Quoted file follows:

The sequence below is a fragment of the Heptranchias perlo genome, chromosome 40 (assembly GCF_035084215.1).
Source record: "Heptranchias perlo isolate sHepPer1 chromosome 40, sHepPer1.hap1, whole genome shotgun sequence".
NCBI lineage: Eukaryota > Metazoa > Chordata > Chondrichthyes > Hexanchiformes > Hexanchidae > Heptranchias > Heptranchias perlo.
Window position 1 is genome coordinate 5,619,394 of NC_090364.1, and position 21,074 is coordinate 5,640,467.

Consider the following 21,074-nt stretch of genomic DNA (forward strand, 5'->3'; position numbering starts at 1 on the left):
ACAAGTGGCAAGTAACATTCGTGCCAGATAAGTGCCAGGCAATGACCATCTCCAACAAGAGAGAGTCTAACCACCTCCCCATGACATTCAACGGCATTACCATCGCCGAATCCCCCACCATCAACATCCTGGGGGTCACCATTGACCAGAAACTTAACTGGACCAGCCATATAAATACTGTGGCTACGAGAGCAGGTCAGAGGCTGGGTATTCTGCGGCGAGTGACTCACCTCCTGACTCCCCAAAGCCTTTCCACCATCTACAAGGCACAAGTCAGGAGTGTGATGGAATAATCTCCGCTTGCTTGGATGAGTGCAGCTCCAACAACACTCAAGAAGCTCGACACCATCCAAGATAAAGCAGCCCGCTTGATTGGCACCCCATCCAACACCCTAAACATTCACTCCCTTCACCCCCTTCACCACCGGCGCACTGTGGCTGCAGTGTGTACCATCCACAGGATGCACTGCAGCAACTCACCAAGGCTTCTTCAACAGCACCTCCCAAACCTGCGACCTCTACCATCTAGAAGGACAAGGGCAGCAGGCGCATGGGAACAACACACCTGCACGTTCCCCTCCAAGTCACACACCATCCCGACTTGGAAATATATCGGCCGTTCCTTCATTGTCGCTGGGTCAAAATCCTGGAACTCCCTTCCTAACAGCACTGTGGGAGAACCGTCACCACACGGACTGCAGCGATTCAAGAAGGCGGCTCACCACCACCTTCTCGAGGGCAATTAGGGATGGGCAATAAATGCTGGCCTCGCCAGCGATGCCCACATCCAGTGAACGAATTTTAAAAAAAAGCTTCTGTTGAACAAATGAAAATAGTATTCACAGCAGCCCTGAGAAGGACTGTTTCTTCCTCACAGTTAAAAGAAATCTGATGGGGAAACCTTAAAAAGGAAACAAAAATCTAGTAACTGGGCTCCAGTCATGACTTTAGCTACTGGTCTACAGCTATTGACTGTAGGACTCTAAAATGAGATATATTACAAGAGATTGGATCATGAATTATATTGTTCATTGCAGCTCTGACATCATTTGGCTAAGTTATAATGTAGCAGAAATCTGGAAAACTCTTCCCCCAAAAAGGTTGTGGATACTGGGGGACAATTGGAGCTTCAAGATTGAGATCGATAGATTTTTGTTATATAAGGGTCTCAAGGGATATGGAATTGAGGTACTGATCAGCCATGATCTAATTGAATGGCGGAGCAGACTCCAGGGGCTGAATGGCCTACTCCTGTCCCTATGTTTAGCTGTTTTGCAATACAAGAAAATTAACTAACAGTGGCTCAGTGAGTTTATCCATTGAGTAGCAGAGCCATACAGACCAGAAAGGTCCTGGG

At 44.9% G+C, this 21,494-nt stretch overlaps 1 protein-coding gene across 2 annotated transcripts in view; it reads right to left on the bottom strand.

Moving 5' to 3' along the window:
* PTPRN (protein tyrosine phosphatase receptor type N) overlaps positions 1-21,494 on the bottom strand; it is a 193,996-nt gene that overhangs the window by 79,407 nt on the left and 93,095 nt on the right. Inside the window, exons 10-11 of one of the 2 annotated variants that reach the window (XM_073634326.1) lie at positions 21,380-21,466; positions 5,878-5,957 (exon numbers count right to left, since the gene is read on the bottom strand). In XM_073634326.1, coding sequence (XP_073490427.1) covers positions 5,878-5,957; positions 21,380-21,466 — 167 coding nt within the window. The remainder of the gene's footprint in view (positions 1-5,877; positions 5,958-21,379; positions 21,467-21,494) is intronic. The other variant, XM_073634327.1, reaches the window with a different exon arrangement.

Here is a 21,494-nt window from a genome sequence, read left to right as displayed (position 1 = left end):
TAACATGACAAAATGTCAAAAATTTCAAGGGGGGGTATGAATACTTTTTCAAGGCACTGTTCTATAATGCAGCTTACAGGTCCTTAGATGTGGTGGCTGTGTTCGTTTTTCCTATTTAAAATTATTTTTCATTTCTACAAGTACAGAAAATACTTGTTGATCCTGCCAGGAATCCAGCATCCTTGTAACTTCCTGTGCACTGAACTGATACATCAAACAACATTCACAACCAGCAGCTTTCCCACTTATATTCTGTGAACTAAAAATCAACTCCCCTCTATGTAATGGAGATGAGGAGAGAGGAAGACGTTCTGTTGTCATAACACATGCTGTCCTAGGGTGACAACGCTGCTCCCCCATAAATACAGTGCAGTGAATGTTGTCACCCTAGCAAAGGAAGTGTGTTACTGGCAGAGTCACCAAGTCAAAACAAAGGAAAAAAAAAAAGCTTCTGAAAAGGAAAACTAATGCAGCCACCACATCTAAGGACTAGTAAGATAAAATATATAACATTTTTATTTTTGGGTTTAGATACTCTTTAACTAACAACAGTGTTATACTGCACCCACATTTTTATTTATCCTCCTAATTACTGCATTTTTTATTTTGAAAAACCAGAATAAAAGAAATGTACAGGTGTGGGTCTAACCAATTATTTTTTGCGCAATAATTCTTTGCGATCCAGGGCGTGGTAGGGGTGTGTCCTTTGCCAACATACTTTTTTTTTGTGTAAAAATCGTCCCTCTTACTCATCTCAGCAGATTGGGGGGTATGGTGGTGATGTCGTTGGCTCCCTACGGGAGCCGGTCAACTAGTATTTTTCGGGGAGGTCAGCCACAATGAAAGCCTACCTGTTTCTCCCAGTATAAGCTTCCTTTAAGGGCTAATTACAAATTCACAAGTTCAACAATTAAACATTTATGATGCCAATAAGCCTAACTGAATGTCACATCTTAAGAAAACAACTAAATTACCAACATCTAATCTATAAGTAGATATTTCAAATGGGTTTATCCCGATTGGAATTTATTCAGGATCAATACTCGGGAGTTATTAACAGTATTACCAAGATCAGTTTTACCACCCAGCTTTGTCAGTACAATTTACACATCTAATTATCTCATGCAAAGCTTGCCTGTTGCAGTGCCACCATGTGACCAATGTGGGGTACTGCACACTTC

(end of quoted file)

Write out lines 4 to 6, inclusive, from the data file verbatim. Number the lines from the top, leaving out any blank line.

Window position 1 is genome coordinate 5,619,394 of NC_090364.1, and position 21,074 is coordinate 5,640,467.

Consider the following 21,074-nt stretch of genomic DNA (forward strand, 5'->3'; position numbering starts at 1 on the left):
ACAAGTGGCAAGTAACATTCGTGCCAGATAAGTGCCAGGCAATGACCATCTCCAACAAGAGAGAGTCTAACCACCTCCCCATGACATTCAACGGCATTACCATCGCCGAATCCCCCACCATCAACATCCTGGGGGTCACCATTGACCAGAAACTTAACTGGACCAGCCATATAAATACTGTGGCTACGAGAGCAGGTCAGAGGCTGGGTATTCTGCGGCGAGTGACTCACCTCCTGACTCCCCAAAGCCTTTCCACCATCTACAAGGCACAAGTCAGGAGTGTGATGGAATAATCTCCGCTTGCTTGGATGAGTGCAGCTCCAACAACACTCAAGAAGCTCGACACCATCCAAGATAAAGCAGCCCGCTTGATTGGCACCCCATCCAACACCCTAAACATTCACTCCCTTCACCCCCTTCACCACCGGCGCACTGTGGCTGCAGTGTGTACCATCCACAGGATGCACTGCAGCAACTCACCAAGGCTTCTTCAACAGCACCTCCCAAACCTGCGACCTCTACCATCTAGAAGGACAAGGGCAGCAGGCGCATGGGAACAACACACCTGCACGTTCCCCTCCAAGTCACACACCATCCCGACTTGGAAATATATCGGCCGTTCCTTCATTGTCGCTGGGTCAAAATCCTGGAACTCCCTTCCTAACAGCACTGTGGGAGAACCGTCACCACACGGACTGCAGCGATTCAAGAAGGCGGCTCACCACCACCTTCTCGAGGGCAATTAGGGATGGGCAATAAATGCTGGCCTCGCCAGCGATGCCCACATCCAGTGAACGAATTTTAAAAAAAAGCTTCTGTTGAACAAATGAAAATAGTATTCACAGCAGCCCTGAGAAGGACTGTTTCTTCCTCACAGTTAAAAGAAATCTGATGGGGAAACCTTAAAAAGGAAACAAAAATCTAGTAACTGGGCTCCAGTCATGACTTTAGCTACTGGTCTACAGCTATTGACTGTAGGACTCTAAAATGAGATATATTACAAGAGATTGGATCATGAATTATATTGTTCATTGCAGCTCTGACATCATTTGGCTAAGTTATAATGTAGCAGAAATCTGGAAAACTCTTCCCCCAAAAAGGTTGTGGATACTGGGGGACAATTGGAGCTTCAAGATTGAGATCGATAGATTTTTGTTATATAAGGGTCTCAAGGGATATGGAATTGAGGTACTGATCAGCCATGATCTAATTGAATGGCGGAGCAGACTCCAGGGGCTGAATGGCCTACTCCTGTCCCTATGTTTAGCTGTTTTGCAATACAAGAAAATTAACTAACAGTGGCTCAGTGAGTTTATCCATTGAGTAGCAGAGCCATACAGACCAGAAAGGTCCTGGG